Transgender

Day of Remembrance

Transgender Day of Remembrance (TDoR) is observed annually on November 20th. It is a day for remembering and honoring all trans, gender diverse, intersex, and non-binary people who've lost their lives during the past year due to anti-transgender violence.


History

Rita Hester, an African-American transgender woman, was murdered in Allston, Massachusetts, on November 28, 1998. As a result of the outpouring of grief and anger over her death, a candlelight vigil was held the next Friday, December 4th, in which approximately 250 people attended. Coverage of Hester's life and identity was not covered respectfully by local papers. Her death inspired the creation of the "Remembering Our Dead" web project.

The Transgender Day of Remembrance (TDoR) was founded in 1999 by small group, including transgender advocate Gwendolyn Ann Smith, as a vigil to honor the memory of Hester and to commemorate all the transgender people who had lost their lives to anti-transgender violence since Hester's death.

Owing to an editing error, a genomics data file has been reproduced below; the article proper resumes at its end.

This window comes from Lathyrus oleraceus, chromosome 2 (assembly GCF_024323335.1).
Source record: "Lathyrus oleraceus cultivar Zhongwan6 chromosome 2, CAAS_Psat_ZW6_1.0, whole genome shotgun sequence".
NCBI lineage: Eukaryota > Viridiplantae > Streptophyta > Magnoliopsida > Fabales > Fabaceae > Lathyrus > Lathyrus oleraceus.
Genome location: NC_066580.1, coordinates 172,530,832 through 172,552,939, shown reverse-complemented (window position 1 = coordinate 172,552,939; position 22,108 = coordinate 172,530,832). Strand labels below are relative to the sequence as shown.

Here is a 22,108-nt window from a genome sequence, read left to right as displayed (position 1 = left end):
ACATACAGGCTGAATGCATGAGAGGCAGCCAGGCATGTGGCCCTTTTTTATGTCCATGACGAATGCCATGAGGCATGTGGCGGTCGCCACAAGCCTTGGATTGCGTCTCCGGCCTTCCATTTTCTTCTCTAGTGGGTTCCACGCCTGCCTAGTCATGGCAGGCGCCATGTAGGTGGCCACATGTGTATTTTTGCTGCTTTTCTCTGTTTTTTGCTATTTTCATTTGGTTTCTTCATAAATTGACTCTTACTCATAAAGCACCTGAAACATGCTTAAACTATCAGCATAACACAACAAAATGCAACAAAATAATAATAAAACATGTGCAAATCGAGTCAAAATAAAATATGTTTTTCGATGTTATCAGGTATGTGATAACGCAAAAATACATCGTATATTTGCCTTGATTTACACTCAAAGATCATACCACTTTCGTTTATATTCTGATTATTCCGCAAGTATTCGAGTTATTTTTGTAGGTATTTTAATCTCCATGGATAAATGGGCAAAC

Typical TDoR vigils still commemorate trans, gender diverse, intersex, and non-binary people who have lost their lives during the past year due to anti-transgender violence through a reading of their names.


US Government Recognition

On April 04, 2021, President Joseph Biden issued a Presidential Memorandum on Advancing the Human Rights of Lesbian, Gay, Bisexual, Transgender, Queer, and Intersex Persons Around the World. This memorandum directed all agencies engaged abroad to ensure that US diplomacy and foreign assistance promotes and protects the human rights of LGBTQI+ persons.

On November 19, 2021, Secretary of Stated Antony J. Blinken issued a press release, On Transgender Day of Remembrance, commemorating TDoR and honoring lives lost.



If you are interested in learning more about this year's TGI Network of RI TDoR event, please email: tdor.rhodeisland@gmail.com.

Past TGI Network of RI TDoR Events:

2021 Transgender Day of Remembrance